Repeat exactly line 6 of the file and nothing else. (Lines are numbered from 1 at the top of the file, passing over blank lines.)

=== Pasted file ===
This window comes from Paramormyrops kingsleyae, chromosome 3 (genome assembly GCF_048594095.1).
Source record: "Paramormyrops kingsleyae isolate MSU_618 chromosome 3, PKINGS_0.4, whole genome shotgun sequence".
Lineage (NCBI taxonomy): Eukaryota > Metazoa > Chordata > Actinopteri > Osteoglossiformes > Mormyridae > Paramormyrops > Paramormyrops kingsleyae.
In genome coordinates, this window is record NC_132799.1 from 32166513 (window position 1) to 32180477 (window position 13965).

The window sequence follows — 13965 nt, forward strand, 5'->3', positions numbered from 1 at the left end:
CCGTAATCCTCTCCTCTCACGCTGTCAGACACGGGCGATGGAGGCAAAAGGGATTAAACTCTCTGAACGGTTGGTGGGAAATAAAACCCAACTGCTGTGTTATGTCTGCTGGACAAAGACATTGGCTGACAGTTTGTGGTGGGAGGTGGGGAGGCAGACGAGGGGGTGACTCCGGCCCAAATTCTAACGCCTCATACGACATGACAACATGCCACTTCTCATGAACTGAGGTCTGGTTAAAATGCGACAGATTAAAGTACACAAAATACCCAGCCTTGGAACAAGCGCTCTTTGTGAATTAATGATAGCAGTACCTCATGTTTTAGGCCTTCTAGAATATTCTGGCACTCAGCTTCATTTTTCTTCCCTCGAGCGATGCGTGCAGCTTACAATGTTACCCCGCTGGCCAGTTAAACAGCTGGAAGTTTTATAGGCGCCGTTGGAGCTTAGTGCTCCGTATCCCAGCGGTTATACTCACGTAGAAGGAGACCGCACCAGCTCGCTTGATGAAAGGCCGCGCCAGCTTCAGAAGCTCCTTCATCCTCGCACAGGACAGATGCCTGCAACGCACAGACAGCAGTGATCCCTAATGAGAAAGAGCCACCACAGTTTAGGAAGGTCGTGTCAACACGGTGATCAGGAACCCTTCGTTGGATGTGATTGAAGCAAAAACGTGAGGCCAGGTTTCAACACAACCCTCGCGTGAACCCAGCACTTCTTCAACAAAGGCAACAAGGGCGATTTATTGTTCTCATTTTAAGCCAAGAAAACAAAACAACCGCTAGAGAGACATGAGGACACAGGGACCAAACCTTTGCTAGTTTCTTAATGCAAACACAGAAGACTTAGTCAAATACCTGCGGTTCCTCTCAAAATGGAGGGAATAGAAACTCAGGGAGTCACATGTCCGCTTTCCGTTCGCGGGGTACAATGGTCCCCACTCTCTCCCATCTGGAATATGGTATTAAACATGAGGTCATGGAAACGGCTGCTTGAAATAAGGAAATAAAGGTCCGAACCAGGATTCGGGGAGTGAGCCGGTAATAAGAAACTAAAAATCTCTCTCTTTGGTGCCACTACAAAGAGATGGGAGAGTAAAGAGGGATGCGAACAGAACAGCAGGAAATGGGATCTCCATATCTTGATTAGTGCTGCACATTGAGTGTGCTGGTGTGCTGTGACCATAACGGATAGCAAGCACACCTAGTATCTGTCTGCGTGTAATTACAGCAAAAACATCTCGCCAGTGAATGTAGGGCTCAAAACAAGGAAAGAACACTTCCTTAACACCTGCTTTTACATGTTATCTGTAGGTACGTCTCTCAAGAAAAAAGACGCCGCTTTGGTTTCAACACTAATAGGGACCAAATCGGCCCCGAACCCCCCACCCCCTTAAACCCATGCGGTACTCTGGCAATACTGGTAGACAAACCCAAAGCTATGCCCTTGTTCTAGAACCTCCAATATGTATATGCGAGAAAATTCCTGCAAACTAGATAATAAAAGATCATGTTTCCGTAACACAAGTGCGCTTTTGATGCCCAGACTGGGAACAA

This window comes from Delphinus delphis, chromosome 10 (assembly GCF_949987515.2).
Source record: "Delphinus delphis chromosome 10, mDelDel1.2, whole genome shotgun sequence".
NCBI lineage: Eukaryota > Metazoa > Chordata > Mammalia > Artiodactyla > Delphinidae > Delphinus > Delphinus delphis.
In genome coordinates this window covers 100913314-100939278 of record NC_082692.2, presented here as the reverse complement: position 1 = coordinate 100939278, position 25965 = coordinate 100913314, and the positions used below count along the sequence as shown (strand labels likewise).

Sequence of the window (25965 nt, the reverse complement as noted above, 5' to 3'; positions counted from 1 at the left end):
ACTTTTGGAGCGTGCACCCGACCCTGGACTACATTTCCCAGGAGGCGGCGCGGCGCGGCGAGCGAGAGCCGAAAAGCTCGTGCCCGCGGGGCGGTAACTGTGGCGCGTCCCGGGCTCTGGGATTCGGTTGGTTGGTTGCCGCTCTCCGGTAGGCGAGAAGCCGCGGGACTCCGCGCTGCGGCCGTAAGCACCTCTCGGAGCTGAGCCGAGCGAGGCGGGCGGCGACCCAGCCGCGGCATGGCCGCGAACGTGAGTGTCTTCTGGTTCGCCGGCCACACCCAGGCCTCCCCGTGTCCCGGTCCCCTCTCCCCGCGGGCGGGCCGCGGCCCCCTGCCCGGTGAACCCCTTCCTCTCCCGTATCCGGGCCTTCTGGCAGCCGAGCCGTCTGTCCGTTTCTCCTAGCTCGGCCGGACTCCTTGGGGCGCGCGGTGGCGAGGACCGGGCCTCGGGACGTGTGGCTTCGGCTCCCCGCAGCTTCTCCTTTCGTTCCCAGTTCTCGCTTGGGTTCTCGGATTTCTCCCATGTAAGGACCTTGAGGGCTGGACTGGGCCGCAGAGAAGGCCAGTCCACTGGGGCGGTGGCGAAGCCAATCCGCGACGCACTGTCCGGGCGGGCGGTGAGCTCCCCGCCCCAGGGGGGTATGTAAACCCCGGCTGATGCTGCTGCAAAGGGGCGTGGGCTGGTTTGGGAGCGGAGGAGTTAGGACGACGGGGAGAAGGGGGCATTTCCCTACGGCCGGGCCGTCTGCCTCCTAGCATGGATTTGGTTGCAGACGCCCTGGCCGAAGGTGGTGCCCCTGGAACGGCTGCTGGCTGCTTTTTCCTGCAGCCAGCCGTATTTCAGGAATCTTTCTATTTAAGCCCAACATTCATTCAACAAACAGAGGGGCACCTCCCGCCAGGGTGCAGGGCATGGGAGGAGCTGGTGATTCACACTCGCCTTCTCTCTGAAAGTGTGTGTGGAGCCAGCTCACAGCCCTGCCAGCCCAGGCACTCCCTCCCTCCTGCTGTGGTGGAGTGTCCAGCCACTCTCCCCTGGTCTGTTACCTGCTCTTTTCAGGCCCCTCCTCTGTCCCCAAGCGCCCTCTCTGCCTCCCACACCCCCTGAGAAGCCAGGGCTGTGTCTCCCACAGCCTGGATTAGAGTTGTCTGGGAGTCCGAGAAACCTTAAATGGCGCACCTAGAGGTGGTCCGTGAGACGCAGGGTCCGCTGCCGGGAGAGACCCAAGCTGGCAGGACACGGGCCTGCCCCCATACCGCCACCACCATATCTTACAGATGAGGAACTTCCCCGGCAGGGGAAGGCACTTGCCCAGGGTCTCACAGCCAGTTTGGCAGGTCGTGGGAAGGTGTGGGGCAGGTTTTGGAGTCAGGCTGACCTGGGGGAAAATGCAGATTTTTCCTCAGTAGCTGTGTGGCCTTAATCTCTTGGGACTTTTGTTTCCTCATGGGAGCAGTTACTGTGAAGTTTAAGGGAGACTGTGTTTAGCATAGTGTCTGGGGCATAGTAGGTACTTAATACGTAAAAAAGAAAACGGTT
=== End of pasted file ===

CCGTAATCCTCTCCTCTCACGCTGTCAGACACGGGCGATGGAGGCAAAAGGGATTAAACTCTCTGAACGGTTGGTGGGAAATAAAACCCAACTGCTGTGTTATGTCTGCTGGACAAAGACATTGGCTGACAGTTTGTGGTGGGAGGTGGGGAGGCAGACGAGGGGGTGACTCCGGCCCAAATTCTAACGCCTCATACGACATGACAACATGCCACTTCTCATGAACTGAGGTCTGGTTAAAATGCGACAGATTAAAGTACACAAAATACCCAGCCTTGGAACAAGCGCTCTTTGTGAATTAATGATAGCAGTACCTCATGTTTTAGGCCTTCTAGAATATTCTGGCACTCAGCTTCATTTTTCTTCCCTCGAGCGATGCGTGCAGCTTACAATGTTACCCCGCTGGCCAGTTAAACAGCTGGAAGTTTTATAGGCGCCGTTGGAGCTTAGTGCTCCGTATCCCAGCGGTTATACTCACGTAGAAGGAGACCGCACCAGCTCGCTTGATGAAAGGCCGCGCCAGCTTCAGAAGCTCCTTCATCCTCGCACAGGACAGATGCCTGCAACGCACAGACAGCAGTGATCCCTAATGAGAAAGAGCCACCACAGTTTAGGAAGGTCGTGTCAACACGGTGATCAGGAACCCTTCGTTGGATGTGATTGAAGCAAAAACGTGAGGCCAGGTTTCAACACAACCCTCGCGTGAACCCAGCACTTCTTCAACAAAGGCAACAAGGGCGATTTATTGTTCTCATTTTAAGCCAAGAAAACAAAACAACCGCTAGAGAGACATGAGGACACAGGGACCAAACCTTTGCTAGTTTCTTAATGCAAACACAGAAGACTTAGTCAAATACCTGCGGTTCCTCTCAAAATGGAGGGAATAGAAACTCAGGGAGTCACATGTCCGCTTTCCGTTCGCGGGGTACAATGGTCCCCACTCTCTCCCATCTGGAATATGGTATTAAACATGAGGTCATGGAAACGGCTGCTTGAAATAAGGAAATAAAGGTCCGAACCAGGATTCGGGGAGTGAGCCGGTAATAAGAAACTAAAAATCTCTCTCTTTGGTGCCACTACAAAGAGATGGGAGAGTAAAGAGGGATGCGAACAGAACAGCAGGAAATGGGATCTCCATATCTTGATTAGTGCTGCACATTGAGTGTGCTGGTGTGCTGTGACCATAACGGATAGCAAGCACACCTAGTATCTGTCTGCGTGTAATTACAGCAAAAACATCTCGCCAGTGAATGTAGGGCTCAAAACAAGGAAAGAACACTTCCTTAACACCTGCTTTTACATGTTATCTGTAGGTACGTCTCTCAAGAAAAAAGACGCCGCTTTGGTTTCAACACTAATAGGGACCAAATCGGCCCCGAACCCCCCACCCCCTTAAACCCATGCGGTACTCTGGCAATACTGGTAGACAAACCCAAAGCTATGCCCTTGTTCTAGAACCTCCAATATGTATATGCGAGAAAATTCCTGCAAACTAGATAATAAAAGATCATGTTTCCGTAACACAAGTGCGCTTTTGATGCCCAGACTGGGAACAA